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Liberals Seek Less Debate, More Money

Posted on Thursday, June 12 at 01:48 by polemarch1

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Ted White, a Canadian Alliance MP, called the amendment by Don Boudria, the Government House leader, outrageous, arguing the $1.50 subsidy was already too high.
"He wants to adopt this stage rapidly so that we can move on to third reading and get this thing pushed through the House, presumably so that he can go home on Friday," Mr. White said.
"But we can just tell by his demeanour he cannot wait to get his shovel into the public treasury and start loading the cash into the Liberal coffers so that they can pay for their day-to-day operations."
Dick Proctor, an NDP MP, also questioned Mr. Boudria's amendment, given that Mr. Boudria has insisted for months that the $1.50 formula would replace the lost corporate money dollar for dollar.
"The price of democracy has risen over the weekend," said Mr. Proctor.
Elections Canada has estimated that based on 2000 election results, the $1.50 subsidy would bring the Liberals $8-million in funding. The increase to a $1.75 subsidy would raise that amount by about $1.3-million.
Jean Chrétien, the Prime Minister, who had threatened to call a snap election unless Liberal MPs towed the line on the legislation, yesterday defended the bill, considered a key part of his legacy agenda.
"It was discussed in committee and we have received recommendations by the members of the committee that will lead to some increase in their contribution. But in doing that it will make all the political parties less dependent on contributions from the industrial sector. So more public contribution to meet the requirements of every party is a very small price to pay in order to have a very substantial reform of political financing," he said.
Last month, a Liberal Senator said unions and companies will fatten lobbying budgets on Parliament Hill with the money previously spent on political contributions. Serge Joyal, a member of the Senate rules committee, which has been studying the cap on union and corporate donations, said the $17-million contributed each year to federal political parties would not suddenly disappear.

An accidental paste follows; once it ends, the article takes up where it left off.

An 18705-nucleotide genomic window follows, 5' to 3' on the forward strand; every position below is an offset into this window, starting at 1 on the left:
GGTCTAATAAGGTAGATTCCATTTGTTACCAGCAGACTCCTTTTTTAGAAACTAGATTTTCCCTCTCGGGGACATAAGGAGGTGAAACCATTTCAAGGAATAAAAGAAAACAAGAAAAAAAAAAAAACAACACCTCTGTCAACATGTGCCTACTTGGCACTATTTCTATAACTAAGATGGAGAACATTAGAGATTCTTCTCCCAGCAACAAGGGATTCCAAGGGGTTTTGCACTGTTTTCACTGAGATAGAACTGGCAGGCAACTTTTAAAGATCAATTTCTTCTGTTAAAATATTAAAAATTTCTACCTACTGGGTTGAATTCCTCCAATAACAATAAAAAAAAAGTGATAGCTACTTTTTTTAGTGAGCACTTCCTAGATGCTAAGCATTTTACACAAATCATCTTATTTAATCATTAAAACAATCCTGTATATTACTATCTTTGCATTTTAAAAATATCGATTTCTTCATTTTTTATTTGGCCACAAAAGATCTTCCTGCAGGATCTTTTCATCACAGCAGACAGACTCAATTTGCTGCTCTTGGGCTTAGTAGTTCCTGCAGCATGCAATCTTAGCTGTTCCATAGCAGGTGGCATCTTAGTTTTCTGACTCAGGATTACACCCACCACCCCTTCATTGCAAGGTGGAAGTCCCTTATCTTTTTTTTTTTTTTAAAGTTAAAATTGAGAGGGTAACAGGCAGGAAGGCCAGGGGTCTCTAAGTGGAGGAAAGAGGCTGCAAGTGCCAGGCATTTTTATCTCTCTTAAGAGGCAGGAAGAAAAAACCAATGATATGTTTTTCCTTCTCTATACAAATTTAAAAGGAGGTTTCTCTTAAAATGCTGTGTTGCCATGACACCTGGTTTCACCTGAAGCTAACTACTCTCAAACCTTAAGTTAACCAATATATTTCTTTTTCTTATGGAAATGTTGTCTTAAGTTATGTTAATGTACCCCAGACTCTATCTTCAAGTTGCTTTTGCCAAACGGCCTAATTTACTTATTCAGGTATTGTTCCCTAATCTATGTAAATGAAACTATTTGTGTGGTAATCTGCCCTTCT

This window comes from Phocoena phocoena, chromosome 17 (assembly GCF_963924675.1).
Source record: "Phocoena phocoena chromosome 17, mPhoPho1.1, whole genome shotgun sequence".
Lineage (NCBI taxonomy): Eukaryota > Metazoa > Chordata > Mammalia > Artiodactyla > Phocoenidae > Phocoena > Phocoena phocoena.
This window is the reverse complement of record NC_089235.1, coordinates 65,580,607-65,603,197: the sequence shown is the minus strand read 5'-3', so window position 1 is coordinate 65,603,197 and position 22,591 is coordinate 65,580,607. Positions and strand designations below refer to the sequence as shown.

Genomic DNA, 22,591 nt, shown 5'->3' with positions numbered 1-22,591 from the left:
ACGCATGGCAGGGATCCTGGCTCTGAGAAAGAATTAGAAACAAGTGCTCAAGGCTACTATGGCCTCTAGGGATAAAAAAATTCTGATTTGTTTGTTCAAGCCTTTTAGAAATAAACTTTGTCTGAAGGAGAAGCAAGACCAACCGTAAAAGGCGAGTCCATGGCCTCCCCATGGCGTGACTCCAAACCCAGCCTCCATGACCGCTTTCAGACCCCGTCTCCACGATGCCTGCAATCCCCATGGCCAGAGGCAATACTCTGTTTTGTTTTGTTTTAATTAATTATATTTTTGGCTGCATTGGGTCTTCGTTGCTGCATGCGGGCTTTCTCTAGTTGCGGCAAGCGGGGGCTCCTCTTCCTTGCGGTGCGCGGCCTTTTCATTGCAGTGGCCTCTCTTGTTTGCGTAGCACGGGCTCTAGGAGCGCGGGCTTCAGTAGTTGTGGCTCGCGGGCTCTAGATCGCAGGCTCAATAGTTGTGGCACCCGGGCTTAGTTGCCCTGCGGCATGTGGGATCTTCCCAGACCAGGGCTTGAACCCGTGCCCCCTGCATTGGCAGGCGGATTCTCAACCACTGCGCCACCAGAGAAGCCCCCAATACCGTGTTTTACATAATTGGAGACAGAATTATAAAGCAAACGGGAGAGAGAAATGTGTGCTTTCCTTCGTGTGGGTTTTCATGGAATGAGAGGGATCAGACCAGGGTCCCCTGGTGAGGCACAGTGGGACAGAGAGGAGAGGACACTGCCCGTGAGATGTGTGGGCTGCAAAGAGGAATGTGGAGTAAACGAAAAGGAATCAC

"That money will try to find a channel somewhere. And if I were a lobbyist, I would see that as an opportunity to get more customers. That money is substantial," he said last month
Yesterday, Mr. Chrétien also dismissed claims from the opposition that the legislation will benefit the Liberals most because the funding formula is based on the last election. "It benefits the parties that get people to vote for them," he said. "It is done everywhere like that. It depends on the people vote that way. And when they vote for your party, you get more than if they don't vote for your party."
Opposition House leaders say the government has indicated it would like their support to adjourn the Commons on Friday as opposed to June 20, the final date on the parliamentary calendar.
Mr. Boudria introduced amendments to C-24 yesterday in the Commons and asked that they be accepted quickly to allow the bill to pass this week. However, opposition MPs raised a series of objections throughout the day, arguing more work is required on the legislation.
Late yesterday, Mr. Boudria gave official notice of the government's intention to close debate, meaning the bill will likely come to a final vote tomorrow after three straight days of debate. The government amendments to the bill implement some of the demands made recently by the Liberal caucus.
The changes were part of the "consensus" announced last month by Stan Keyes, the national chairman of the Liberal caucus, while Mr. Chrétien was out of the country. However, the Commons Speaker struck down two amendments yesterday put forward by Roger Gallaway, an Ontario Liberal MP, that were also part of the caucus consensus. Mr. Gallaway had requested the limit on donations from corporations be raised from $1,000 to $5,000.
The Prime Minister has repeatedly denied requests from the Liberal caucus, as well as Liberal party executives, to increase the limit on corporate donations. Stephen LeDrew, the Liberal party president, called the ban on donations "dumb as a bag of hammers."
Jacques Saada, a Liberal MP who chaired a special Liberal caucus on the legislation, said yesterday that while many MPs want more changes, the majority are willing to accept the Prime Minister's compromise.

Note: Source: CanWest News Service

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